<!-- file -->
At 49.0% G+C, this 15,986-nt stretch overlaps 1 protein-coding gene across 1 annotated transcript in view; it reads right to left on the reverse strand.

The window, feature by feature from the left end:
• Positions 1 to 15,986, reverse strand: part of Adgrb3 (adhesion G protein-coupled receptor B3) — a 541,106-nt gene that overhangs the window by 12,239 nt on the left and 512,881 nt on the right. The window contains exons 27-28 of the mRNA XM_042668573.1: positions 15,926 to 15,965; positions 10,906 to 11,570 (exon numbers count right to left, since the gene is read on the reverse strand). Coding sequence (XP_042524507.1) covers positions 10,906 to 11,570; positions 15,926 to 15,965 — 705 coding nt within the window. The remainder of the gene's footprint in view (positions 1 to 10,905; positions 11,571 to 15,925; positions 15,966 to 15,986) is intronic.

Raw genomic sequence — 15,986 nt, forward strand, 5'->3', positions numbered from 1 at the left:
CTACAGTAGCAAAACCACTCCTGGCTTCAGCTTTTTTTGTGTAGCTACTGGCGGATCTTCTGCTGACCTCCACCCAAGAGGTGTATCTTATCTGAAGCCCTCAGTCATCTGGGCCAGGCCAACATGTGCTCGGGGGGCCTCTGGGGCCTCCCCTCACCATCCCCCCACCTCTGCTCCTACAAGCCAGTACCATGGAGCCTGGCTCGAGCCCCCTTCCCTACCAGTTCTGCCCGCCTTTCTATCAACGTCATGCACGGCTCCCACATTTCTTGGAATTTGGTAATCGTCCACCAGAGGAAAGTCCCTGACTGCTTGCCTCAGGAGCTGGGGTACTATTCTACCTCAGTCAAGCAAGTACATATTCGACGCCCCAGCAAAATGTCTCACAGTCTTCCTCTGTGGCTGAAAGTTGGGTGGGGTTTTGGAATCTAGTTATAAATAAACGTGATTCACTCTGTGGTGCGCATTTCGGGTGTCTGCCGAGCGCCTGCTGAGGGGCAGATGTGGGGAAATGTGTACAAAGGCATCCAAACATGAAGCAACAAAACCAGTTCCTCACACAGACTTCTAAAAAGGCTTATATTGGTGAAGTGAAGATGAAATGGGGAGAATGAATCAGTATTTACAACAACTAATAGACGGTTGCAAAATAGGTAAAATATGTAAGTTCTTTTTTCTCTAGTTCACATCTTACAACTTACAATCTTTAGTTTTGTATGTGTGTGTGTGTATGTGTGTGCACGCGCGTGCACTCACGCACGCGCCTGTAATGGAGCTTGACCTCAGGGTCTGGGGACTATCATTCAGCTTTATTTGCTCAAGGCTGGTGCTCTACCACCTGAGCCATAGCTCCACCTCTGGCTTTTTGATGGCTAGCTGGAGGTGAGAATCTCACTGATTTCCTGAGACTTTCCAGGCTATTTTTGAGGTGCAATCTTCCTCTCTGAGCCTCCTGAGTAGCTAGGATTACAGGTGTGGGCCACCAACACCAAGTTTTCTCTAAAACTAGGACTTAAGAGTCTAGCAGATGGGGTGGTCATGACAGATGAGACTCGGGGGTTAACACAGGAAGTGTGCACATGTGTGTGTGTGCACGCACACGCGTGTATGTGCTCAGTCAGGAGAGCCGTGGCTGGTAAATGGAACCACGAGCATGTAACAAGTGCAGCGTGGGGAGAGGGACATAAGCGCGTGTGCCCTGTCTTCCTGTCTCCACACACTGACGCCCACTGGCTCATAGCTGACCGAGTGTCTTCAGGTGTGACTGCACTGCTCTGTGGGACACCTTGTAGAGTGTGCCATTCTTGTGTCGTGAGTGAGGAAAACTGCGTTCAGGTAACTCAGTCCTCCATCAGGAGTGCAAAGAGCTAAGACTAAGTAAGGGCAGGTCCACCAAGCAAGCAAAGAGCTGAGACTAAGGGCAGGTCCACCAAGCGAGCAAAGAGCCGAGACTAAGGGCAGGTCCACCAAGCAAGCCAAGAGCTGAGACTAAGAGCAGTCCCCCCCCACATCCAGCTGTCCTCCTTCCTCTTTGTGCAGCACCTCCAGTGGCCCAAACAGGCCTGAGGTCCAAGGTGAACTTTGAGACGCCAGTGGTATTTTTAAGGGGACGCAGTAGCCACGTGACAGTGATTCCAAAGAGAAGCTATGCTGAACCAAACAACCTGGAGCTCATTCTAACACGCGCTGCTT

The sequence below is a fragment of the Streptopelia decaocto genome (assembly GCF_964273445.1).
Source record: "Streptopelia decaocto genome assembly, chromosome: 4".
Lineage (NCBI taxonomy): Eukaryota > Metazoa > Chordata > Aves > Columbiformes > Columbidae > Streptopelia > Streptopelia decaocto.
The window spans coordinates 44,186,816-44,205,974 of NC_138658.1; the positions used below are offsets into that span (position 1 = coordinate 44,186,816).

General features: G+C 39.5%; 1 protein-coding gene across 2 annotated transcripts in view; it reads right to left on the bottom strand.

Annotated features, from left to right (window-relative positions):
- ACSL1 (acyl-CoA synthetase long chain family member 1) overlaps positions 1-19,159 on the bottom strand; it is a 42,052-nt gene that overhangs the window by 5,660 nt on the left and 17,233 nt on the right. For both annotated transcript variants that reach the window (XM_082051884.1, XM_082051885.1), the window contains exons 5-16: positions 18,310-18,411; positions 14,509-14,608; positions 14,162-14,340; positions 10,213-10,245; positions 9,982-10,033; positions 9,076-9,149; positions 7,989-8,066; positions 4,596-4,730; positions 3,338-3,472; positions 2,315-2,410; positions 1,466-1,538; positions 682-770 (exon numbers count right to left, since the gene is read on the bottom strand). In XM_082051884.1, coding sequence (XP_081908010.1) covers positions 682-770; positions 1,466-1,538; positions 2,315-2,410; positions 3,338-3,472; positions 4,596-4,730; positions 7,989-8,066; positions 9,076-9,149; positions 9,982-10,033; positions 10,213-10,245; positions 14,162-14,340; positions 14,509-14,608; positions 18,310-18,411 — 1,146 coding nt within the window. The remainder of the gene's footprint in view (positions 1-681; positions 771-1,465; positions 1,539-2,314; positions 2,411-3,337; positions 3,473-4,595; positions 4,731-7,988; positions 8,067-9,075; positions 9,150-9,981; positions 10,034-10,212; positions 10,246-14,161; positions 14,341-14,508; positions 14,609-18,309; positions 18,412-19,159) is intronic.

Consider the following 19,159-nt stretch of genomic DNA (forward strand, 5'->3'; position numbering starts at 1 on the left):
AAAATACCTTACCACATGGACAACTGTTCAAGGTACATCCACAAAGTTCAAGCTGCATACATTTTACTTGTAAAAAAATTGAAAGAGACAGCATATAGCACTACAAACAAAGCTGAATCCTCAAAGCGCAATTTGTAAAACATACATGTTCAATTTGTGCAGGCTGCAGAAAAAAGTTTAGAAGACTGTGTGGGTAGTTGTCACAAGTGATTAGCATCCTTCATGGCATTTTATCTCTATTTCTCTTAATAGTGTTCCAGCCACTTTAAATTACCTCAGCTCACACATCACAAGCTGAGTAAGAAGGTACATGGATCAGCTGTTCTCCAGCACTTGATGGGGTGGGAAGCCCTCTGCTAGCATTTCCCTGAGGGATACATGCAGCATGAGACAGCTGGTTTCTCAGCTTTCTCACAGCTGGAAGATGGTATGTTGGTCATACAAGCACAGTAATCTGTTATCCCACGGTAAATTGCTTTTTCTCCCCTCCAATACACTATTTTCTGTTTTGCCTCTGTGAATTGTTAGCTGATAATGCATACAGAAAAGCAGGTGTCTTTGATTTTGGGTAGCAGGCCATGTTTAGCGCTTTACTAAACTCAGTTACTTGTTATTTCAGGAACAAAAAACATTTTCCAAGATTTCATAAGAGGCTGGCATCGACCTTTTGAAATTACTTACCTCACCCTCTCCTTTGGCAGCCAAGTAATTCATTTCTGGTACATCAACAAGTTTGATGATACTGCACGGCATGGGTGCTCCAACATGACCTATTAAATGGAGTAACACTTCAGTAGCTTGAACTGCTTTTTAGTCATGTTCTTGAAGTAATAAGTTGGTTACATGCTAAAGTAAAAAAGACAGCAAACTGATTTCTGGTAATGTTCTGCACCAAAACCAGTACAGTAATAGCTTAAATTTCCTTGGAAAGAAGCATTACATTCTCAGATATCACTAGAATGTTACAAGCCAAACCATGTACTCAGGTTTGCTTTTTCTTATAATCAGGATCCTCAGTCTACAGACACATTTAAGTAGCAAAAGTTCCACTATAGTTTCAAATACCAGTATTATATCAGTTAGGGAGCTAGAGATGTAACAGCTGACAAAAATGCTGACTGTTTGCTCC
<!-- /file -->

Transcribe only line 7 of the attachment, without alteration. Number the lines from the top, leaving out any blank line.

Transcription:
Source record: "Streptopelia decaocto genome assembly, chromosome: 4".